Get the app today! App Store Play Store

Weekly Round Up, August 19, 2014

Published on Aug 18 2014 9:42 AM

Weekly Round Up, August 19, 2014

Tesco has been refused planning permission for a superstore in Galway. The proposed 8,510sq m retail structure, located on, the Seamus Quirke and Rahoon Roads was refused by An Bord Pleanála on the basis that its “excessive bulk, scale and mass” would damage trade in the city centre and be visually harmful to the local area. There were many objections to the structure from local residents committees due to the rezoning of the land to facilitate the possibility of the development. City Hall initially granted permission for the new retail development application in July 2013. Opponents to the development appealed to An Bord Pleanála who said that the proposed development “by reason of its nature and excessive scale” would conflict with the zoning objective for the site, to provide retail centres “of a type and of a scale appropriate to the function and character of the area”, and as such it would be “contrary to the proper planning and sustainable development of the area”.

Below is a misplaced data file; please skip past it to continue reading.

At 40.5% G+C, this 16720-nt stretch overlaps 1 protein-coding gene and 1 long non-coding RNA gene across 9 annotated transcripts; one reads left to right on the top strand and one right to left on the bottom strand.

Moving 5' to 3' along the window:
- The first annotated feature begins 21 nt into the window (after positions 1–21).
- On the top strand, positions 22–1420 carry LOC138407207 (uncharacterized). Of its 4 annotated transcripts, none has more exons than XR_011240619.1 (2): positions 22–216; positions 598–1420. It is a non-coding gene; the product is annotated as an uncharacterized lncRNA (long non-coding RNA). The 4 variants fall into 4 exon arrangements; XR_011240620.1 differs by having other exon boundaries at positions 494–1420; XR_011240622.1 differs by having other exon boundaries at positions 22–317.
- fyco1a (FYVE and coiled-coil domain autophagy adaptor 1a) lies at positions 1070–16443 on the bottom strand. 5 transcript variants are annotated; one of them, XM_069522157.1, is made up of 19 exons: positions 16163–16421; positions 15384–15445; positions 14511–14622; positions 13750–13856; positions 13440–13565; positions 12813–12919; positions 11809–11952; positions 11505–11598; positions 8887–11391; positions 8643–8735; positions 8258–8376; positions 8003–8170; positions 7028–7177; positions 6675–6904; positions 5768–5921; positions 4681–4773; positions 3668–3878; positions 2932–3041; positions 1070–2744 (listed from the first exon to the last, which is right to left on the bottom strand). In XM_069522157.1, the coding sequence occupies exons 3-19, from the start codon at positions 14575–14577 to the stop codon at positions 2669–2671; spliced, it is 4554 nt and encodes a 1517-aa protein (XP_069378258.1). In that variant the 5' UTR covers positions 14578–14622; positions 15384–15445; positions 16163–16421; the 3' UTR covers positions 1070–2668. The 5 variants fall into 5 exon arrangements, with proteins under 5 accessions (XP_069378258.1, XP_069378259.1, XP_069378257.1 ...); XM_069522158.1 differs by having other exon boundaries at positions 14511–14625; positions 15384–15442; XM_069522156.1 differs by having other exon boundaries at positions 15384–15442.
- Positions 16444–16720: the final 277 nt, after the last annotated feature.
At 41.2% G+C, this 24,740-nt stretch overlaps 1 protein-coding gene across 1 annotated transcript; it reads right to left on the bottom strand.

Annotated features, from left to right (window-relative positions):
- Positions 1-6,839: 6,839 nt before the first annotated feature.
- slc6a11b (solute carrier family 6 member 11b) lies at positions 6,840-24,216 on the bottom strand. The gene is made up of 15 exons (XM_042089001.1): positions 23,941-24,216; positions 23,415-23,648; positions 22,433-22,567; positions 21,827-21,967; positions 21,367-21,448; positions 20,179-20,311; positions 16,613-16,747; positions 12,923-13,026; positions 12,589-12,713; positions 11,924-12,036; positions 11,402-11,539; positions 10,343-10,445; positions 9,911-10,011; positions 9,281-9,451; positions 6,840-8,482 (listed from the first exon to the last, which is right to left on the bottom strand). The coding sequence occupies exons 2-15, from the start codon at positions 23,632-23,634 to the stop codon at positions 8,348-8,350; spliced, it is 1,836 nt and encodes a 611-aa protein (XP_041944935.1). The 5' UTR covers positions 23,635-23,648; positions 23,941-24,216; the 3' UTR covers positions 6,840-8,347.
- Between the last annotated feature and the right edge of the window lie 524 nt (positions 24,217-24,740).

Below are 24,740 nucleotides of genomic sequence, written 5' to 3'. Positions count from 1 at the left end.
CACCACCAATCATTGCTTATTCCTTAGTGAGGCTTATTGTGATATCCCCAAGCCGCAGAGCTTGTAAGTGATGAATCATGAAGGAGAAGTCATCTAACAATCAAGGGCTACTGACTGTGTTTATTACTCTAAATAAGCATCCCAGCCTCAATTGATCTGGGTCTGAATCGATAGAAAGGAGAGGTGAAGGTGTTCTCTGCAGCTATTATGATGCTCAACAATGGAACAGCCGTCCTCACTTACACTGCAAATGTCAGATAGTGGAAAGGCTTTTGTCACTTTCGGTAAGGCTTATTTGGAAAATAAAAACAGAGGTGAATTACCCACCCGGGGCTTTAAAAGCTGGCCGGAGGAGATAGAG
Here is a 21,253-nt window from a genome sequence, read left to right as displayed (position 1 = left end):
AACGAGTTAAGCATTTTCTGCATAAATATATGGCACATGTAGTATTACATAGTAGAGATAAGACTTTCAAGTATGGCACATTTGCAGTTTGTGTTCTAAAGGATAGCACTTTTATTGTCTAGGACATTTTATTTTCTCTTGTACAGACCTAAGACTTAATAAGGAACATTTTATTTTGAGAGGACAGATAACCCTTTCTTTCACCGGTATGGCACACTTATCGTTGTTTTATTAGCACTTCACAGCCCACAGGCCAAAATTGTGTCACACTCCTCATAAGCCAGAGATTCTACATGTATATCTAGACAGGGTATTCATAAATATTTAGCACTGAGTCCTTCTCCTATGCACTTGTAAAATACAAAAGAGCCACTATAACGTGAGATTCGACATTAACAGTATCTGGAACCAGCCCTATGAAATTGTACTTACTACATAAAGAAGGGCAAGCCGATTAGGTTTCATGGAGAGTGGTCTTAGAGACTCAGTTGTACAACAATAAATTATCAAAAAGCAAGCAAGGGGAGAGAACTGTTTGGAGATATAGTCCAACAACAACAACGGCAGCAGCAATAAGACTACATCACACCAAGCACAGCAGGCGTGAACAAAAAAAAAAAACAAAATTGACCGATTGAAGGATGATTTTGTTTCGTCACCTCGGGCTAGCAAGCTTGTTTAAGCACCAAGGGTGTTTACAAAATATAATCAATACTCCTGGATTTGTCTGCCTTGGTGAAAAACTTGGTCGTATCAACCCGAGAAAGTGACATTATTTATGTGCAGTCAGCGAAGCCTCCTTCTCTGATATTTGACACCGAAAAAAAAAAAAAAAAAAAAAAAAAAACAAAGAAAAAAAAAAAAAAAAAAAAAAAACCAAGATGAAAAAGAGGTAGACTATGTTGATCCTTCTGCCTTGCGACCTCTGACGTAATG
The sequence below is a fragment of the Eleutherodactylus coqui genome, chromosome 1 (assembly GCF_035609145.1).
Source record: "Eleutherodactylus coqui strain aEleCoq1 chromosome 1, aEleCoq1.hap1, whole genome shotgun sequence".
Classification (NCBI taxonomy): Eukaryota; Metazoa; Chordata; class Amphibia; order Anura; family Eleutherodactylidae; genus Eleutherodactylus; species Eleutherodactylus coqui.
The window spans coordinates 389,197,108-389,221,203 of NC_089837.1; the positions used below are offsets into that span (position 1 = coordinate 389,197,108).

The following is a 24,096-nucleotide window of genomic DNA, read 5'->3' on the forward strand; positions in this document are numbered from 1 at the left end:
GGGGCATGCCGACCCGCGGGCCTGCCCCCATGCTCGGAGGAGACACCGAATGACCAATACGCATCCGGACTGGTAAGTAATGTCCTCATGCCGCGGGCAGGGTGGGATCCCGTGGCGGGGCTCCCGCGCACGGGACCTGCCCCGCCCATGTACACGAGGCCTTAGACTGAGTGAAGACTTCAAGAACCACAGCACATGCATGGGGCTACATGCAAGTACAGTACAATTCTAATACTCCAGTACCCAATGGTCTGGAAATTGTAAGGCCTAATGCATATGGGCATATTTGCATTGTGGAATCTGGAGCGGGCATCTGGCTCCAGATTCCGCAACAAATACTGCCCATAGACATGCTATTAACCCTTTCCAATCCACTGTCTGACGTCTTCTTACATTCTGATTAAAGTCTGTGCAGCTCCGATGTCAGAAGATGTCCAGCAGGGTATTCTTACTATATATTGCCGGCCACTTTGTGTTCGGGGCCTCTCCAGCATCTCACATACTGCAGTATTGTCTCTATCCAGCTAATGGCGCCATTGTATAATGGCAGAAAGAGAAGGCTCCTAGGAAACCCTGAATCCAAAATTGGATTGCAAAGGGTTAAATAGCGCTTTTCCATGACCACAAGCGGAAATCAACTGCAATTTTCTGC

RGDATA has written a second letter to Premier Lotteries Ireland (PLI), seeking assurances that the switchover to a new lottery system, which is due for introduction later this year, will not disrupt retail trade. RGDATA originally wrote to PLI in April, seeking clarification on this matter, however in the second letter, written this month, RGDATA director general said that PLI, which will operate the National Lottery franchise, was yet to directly address the group's concerns. RGDATA is concerned that the development of a new online channel for the lottery will cannibalise in-store sales, as well as that the installation of new terminals could lead to additional charges being placed on retailers.